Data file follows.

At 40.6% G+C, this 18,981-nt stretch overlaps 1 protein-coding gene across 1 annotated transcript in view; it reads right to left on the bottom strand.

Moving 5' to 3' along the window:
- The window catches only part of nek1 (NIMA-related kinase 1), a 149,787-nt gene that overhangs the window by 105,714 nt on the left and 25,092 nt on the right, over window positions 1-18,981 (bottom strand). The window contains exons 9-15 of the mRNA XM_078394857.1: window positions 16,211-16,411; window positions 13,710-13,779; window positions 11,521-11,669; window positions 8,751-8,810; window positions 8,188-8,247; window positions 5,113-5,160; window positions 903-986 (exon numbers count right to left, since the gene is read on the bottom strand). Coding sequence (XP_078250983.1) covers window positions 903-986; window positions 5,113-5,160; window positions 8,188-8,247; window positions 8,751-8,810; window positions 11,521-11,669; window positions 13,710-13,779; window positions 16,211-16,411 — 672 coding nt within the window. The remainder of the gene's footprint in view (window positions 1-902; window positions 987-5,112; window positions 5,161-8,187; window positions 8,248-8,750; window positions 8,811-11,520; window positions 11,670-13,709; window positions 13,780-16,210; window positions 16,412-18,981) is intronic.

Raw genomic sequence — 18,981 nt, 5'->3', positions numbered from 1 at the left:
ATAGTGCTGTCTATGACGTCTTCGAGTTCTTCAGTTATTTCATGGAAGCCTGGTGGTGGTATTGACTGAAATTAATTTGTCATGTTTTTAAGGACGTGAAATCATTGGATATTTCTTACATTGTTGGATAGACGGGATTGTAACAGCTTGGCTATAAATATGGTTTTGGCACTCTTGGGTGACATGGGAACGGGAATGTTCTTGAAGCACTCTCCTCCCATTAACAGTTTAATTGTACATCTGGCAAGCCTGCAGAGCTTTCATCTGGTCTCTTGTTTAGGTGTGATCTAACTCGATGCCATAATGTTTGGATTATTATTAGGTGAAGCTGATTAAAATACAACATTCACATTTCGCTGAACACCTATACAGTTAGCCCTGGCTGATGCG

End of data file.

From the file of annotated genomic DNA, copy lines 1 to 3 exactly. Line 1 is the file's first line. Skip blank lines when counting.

At 40.6% G+C, this 18,981-nt stretch overlaps 1 protein-coding gene across 1 annotated transcript in view; it reads right to left on the bottom strand.

Moving 5' to 3' along the window:
- The window catches only part of nek1 (NIMA-related kinase 1), a 149,787-nt gene that overhangs the window by 105,714 nt on the left and 25,092 nt on the right, over window positions 1-18,981 (bottom strand). The window contains exons 9-15 of the mRNA XM_078394857.1: window positions 16,211-16,411; window positions 13,710-13,779; window positions 11,521-11,669; window positions 8,751-8,810; window positions 8,188-8,247; window positions 5,113-5,160; window positions 903-986 (exon numbers count right to left, since the gene is read on the bottom strand). Coding sequence (XP_078250983.1) covers window positions 903-986; window positions 5,113-5,160; window positions 8,188-8,247; window positions 8,751-8,810; window positions 11,521-11,669; window positions 13,710-13,779; window positions 16,211-16,411 — 672 coding nt within the window. The remainder of the gene's footprint in view (window positions 1-902; window positions 987-5,112; window positions 5,161-8,187; window positions 8,248-8,750; window positions 8,811-11,520; window positions 11,670-13,709; window positions 13,780-16,210; window positions 16,412-18,981) is intronic.